Flying & the responsible traveller

The dilemma
Plane We are often asked: "How can a holiday be responsible if you have to fly to get there?"

Of course nearly every aspect of our lives and businesses contributes in some way to carbon dioxide emissions, and flying is no exception. Global warming poses a severe threat to those things that responsible travellers hold most dear - the welfare of local communities around the world and the conservation of the earth's natural and cultural heritage.

Figures vary but recent research shows that aviation accounts for approximately 2.6 percent of global CO2 emissions (The Stern Report) or 5.6 percent of CO2 emissions from the UK. It is thought to be more damaging than other sources of emission (possibly by a factor of two) because it is emitted at altitude. It is also the fastest growing of all contributions to global warming.

The dilemma is twofold firstly that tourism provides real benefits to local communities and local conservation initiatives (particularly in developing countries), and secondly unlike other fuels there is no greener alternative to aviation fuel (kerosene) on the horizon. So what is the responsible tourist to do?

Our view
We believe that responsible tourism can bring many positive benefits to destinations and help to reduce poverty. Indeed, according to the World Tourism Organization (WTO) tourism employs one in ten people globally.

Whilst the aviation industry are working very hard to improve the fuel efficiency of planes and reduce emissions in other ways including improving flight paths and patterns it is clear that the projected growth in air travel will outstrip any efficiency savings. There is much debate about the efficacy of carbon offset schemes, and in our view they provide a dangerous distraction from the real need to reduce our emissions. Given this we feel we need to accept that we need to fly less, not carbon offset (which we no longer offer), if we are to reach tough global emission reduction targets.

This means that we as tourists need to change the way in which we holiday, and that governments need to take stronger action to enforce change. However it is equally clear that aviation is here to stay, and that people will continue to fly for leisure. When we do decide to fly it is even more important than ever that we choose responsible holidays those that seek to reduce the CO2 impacts on our holidays in destinations, support local community programs and community development.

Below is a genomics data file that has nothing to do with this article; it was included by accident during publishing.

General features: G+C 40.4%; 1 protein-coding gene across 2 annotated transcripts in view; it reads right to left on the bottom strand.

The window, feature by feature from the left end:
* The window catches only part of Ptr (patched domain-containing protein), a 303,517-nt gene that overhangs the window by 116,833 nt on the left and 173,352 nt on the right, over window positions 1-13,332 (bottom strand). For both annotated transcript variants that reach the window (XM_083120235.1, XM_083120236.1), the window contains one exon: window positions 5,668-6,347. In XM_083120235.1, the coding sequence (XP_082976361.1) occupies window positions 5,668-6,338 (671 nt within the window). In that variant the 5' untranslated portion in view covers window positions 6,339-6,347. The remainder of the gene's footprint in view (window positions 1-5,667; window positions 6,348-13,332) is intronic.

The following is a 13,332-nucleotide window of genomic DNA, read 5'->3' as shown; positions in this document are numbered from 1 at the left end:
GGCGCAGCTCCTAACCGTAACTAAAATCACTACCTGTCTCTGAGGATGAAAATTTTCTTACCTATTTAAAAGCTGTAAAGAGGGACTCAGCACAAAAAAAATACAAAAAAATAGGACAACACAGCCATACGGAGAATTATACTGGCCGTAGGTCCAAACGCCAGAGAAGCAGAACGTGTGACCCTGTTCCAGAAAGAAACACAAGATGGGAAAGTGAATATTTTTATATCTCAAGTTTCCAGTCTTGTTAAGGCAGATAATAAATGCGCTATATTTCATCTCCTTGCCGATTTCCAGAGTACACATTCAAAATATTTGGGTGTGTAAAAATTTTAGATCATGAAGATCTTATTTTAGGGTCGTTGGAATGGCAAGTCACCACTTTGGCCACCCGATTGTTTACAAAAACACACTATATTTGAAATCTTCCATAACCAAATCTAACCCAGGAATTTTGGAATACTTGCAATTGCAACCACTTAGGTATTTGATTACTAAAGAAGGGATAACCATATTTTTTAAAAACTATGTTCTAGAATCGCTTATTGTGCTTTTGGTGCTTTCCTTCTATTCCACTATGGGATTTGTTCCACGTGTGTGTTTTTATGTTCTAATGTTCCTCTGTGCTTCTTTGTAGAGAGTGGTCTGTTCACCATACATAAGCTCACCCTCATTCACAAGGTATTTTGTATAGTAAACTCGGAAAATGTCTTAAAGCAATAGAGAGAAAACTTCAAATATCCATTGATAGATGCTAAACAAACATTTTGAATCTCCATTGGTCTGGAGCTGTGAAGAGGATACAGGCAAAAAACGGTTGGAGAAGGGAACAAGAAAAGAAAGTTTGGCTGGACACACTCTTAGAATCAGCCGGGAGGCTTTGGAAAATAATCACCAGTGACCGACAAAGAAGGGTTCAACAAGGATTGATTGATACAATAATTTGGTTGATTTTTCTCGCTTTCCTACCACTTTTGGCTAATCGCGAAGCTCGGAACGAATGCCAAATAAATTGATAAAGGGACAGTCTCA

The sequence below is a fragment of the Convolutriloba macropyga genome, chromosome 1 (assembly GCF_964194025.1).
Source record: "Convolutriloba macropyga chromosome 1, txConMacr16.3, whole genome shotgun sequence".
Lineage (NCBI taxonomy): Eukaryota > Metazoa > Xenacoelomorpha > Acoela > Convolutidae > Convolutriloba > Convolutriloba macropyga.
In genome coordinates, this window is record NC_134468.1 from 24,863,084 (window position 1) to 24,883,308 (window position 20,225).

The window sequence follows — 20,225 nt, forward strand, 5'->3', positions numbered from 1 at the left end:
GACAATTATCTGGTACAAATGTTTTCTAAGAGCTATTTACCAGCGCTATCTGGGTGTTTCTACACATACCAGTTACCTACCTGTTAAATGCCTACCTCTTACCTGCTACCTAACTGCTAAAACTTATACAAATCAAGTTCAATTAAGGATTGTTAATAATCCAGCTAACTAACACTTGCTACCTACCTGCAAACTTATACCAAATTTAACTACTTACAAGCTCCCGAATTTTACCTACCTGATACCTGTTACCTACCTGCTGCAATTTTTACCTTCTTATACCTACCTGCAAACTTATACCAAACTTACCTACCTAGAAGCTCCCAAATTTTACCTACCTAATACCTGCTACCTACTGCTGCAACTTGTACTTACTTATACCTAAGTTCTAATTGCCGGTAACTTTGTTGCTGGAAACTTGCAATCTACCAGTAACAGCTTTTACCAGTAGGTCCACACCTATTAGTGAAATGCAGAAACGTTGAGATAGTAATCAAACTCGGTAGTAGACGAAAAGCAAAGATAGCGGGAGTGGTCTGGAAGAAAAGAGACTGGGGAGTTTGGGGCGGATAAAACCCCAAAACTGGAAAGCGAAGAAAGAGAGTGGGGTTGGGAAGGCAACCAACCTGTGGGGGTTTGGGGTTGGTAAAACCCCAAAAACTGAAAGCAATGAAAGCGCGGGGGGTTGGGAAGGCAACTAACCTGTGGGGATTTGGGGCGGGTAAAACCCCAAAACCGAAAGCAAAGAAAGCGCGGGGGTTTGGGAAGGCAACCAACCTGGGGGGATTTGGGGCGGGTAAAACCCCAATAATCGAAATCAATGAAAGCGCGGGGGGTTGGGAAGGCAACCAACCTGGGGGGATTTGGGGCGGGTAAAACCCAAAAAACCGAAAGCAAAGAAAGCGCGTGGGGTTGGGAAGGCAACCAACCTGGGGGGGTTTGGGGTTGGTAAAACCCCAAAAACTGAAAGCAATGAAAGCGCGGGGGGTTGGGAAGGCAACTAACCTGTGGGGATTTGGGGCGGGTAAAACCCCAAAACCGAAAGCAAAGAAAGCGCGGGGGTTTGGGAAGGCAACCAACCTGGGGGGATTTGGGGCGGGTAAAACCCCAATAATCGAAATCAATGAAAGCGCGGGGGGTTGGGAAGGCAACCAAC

We have always explained how every holiday seeks to address social and environmental issues in the destinations. We are the only travel company to do this for every holiday, and do so to enable the tourist to make a more informed choice about their holidays.

6 tips for the responsible flyer
1. Low carbon travel: We are huge fans of train travel. Its a great way to see a destination and has a much lower carbon impact than flying - some estimates say it generates just an eighth of the emissions. We encourage travellers to take the train when possible. You'll find a wide range of holiday options on the site that are based in Europe and reachable by train if you live in the UK.

2. Wherever you are in the world, think about holidaying closer to home. For those of you based in the UK you'll be pleased to hear that the UK is our top selling destination at Responsible Travel. See our UK holiday ideas.

3. Try and avoid internal flights within a destination - use local public transport where possible and travel on foot or by bike to explore smaller areas.

4. Take fewer short breaks by air - and fly direct when you can. Shorter flights and stopovers are more polluting per passenger mile than longer flights as take off and landings generate a significant part of the total emissions per flight.

5. Take fewer holidays and stay for longer - that way your holiday creates greater benefits to conservation and local communities in the destination.

6. When you do fly, make it count - take a responsible holiday that benefits local communities, helps fund protected areas and encourages the preservation of wildlife.

Convert currencies